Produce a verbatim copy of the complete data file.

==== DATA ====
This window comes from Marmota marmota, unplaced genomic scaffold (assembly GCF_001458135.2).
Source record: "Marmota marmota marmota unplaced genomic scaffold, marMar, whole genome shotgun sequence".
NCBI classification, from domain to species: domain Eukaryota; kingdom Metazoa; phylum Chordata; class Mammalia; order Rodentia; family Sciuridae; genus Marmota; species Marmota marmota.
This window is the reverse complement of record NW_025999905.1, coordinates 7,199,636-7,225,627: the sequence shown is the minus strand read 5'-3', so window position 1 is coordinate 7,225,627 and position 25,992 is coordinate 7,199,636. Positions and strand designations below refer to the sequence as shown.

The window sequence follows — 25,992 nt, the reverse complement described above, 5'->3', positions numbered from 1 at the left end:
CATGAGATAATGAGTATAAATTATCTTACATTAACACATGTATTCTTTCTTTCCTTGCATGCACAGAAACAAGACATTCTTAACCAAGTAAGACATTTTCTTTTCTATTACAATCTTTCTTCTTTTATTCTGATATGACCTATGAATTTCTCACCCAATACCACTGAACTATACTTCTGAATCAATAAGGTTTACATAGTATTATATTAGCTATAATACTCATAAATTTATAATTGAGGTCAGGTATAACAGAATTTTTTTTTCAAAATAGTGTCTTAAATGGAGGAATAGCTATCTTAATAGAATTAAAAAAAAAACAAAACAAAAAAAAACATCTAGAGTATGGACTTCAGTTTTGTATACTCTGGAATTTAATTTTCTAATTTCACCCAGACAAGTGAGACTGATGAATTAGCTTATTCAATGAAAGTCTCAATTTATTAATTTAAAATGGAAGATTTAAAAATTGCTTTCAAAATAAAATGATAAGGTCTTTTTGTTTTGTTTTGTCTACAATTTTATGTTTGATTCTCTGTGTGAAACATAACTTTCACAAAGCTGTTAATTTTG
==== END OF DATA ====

This window comes from Marmota marmota, unplaced genomic scaffold (assembly GCF_001458135.2).
Source record: "Marmota marmota marmota unplaced genomic scaffold, marMar, whole genome shotgun sequence".
NCBI classification, from domain to species: domain Eukaryota; kingdom Metazoa; phylum Chordata; class Mammalia; order Rodentia; family Sciuridae; genus Marmota; species Marmota marmota.
This window is the reverse complement of record NW_025999905.1, coordinates 7,199,636-7,225,627: the sequence shown is the minus strand read 5'-3', so window position 1 is coordinate 7,225,627 and position 25,992 is coordinate 7,199,636. Positions and strand designations below refer to the sequence as shown.

The window sequence follows — 25,992 nt, the reverse complement described above, 5'->3', positions numbered from 1 at the left end:
CATGAGATAATGAGTATAAATTATCTTACATTAACACATGTATTCTTTCTTTCCTTGCATGCACAGAAACAAGACATTCTTAACCAAGTAAGACATTTTCTTTTCTATTACAATCTTTCTTCTTTTATTCTGATATGACCTATGAATTTCTCACCCAATACCACTGAACTATACTTCTGAATCAATAAGGTTTACATAGTATTATATTAGCTATAATACTCATAAATTTATAATTGAGGTCAGGTATAACAGAATTTTTTTTTCAAAATAGTGTCTTAAATGGAGGAATAGCTATCTTAATAGAATTAAAAAAAAAACAAAACAAAAAAAAACATCTAGAGTATGGACTTCAGTTTTGTATACTCTGGAATTTAATTTTCTAATTTCACCCAGACAAGTGAGACTGATGAATTAGCTTATTCAATGAAAGTCTCAATTTATTAATTTAAAATGGAAGATTTAAAAATTGCTTTCAAAATAAAATGATAAGGTCTTTTTGTTTTGTTTTGTCTACAATTTTATGTTTGATTCTCTGTGTGAAACATAACTTTCACAAAGCTGTTAATTTTG